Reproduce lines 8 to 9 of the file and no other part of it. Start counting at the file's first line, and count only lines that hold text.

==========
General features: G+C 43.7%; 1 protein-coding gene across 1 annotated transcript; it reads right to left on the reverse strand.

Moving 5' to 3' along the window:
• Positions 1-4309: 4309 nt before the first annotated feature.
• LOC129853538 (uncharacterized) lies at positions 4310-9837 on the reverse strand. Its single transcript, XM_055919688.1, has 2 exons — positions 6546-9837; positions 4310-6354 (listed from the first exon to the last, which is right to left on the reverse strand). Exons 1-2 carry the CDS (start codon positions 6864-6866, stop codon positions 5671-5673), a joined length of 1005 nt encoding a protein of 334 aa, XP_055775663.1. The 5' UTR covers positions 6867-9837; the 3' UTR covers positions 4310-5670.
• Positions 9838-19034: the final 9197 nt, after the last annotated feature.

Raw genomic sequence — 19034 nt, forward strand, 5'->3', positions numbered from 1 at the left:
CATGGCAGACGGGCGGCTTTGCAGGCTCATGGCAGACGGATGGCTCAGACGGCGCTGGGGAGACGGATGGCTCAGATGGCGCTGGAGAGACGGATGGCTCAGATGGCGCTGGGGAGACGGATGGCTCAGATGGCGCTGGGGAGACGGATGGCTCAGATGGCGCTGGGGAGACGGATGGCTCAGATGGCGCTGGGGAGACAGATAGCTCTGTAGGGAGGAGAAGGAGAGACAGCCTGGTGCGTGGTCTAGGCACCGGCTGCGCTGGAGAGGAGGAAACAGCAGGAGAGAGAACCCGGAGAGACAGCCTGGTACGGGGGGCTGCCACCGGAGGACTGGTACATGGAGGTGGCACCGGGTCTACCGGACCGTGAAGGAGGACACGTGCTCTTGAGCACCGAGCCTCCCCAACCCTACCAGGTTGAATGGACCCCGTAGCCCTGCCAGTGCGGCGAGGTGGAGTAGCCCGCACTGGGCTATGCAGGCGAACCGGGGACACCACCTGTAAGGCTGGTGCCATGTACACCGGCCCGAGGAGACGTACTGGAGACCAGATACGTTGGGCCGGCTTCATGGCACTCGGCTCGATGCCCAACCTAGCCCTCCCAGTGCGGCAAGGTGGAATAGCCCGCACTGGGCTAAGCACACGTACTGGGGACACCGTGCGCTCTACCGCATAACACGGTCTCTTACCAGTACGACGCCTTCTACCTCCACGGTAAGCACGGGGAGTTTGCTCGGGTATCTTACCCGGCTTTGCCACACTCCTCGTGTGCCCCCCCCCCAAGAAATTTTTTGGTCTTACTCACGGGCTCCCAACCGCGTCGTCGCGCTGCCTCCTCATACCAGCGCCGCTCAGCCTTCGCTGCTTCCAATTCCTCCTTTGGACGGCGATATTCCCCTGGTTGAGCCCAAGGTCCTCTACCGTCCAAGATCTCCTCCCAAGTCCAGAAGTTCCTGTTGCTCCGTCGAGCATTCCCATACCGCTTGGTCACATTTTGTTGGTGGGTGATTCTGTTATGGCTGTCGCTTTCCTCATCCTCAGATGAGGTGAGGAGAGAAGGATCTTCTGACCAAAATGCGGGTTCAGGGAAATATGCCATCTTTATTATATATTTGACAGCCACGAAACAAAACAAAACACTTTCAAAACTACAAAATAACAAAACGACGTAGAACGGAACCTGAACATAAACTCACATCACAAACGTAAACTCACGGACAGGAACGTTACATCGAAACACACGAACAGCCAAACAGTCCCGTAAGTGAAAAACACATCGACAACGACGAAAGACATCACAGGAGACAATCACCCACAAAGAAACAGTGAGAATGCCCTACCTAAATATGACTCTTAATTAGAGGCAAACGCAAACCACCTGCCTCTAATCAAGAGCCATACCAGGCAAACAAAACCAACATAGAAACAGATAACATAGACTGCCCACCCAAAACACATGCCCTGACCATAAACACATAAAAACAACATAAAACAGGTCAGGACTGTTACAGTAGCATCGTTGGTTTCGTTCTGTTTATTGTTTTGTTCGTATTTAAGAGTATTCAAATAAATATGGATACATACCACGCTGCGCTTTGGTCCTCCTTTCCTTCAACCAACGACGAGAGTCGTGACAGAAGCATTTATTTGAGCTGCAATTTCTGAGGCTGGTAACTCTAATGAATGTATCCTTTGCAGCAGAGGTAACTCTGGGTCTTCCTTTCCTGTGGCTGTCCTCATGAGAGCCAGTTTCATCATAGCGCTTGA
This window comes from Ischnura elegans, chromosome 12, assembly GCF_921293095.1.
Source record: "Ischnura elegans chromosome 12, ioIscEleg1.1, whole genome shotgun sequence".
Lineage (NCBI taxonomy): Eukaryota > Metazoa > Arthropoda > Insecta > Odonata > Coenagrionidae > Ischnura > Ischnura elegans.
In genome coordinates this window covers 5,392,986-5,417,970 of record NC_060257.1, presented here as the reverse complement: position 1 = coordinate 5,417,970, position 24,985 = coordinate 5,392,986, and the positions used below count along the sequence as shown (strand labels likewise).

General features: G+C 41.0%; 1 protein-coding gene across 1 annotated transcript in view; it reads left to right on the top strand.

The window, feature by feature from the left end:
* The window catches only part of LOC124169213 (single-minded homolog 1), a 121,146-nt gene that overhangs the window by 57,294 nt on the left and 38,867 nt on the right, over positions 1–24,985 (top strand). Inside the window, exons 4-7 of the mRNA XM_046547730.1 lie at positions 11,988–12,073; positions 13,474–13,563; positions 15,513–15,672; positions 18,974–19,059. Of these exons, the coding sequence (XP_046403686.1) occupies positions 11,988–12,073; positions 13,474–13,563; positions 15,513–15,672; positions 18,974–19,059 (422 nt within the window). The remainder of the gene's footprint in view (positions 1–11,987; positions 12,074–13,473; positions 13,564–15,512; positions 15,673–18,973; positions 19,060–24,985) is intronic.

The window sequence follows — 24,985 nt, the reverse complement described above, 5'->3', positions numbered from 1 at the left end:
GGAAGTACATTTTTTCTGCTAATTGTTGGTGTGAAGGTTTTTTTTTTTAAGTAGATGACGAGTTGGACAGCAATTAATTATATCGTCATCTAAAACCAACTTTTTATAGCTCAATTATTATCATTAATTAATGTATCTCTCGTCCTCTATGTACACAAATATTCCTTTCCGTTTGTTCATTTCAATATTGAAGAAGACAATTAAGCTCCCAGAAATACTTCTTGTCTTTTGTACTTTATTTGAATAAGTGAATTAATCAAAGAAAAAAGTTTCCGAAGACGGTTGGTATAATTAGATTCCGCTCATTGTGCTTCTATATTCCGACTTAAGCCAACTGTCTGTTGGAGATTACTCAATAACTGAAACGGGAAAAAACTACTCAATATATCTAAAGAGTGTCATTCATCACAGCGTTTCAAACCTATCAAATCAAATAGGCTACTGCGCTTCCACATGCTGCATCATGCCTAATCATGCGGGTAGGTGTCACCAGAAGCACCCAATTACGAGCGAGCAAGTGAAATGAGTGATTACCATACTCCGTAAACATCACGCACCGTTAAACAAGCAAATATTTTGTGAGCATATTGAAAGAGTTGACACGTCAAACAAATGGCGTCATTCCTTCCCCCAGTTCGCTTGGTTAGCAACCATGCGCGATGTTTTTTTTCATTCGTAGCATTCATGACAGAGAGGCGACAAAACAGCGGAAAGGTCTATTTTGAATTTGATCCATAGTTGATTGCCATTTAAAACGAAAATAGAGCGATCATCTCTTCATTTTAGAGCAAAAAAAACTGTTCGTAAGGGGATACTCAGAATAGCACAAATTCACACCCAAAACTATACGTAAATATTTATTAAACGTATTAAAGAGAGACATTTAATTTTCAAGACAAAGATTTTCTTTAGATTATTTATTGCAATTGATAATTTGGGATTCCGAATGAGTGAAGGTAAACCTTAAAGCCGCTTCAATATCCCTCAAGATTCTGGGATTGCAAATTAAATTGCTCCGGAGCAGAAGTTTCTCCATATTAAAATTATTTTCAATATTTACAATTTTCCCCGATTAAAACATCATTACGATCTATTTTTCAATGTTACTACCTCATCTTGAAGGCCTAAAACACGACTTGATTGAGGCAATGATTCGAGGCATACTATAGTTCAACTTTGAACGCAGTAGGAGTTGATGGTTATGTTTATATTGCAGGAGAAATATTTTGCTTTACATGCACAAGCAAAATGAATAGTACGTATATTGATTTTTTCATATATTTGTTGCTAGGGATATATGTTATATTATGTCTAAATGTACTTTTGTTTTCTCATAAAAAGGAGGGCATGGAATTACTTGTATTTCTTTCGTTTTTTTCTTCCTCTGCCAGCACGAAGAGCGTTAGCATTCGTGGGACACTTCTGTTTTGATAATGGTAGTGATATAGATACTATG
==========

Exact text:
This window comes from Ischnura elegans, chromosome 12, assembly GCF_921293095.1.
Source record: "Ischnura elegans chromosome 12, ioIscEleg1.1, whole genome shotgun sequence".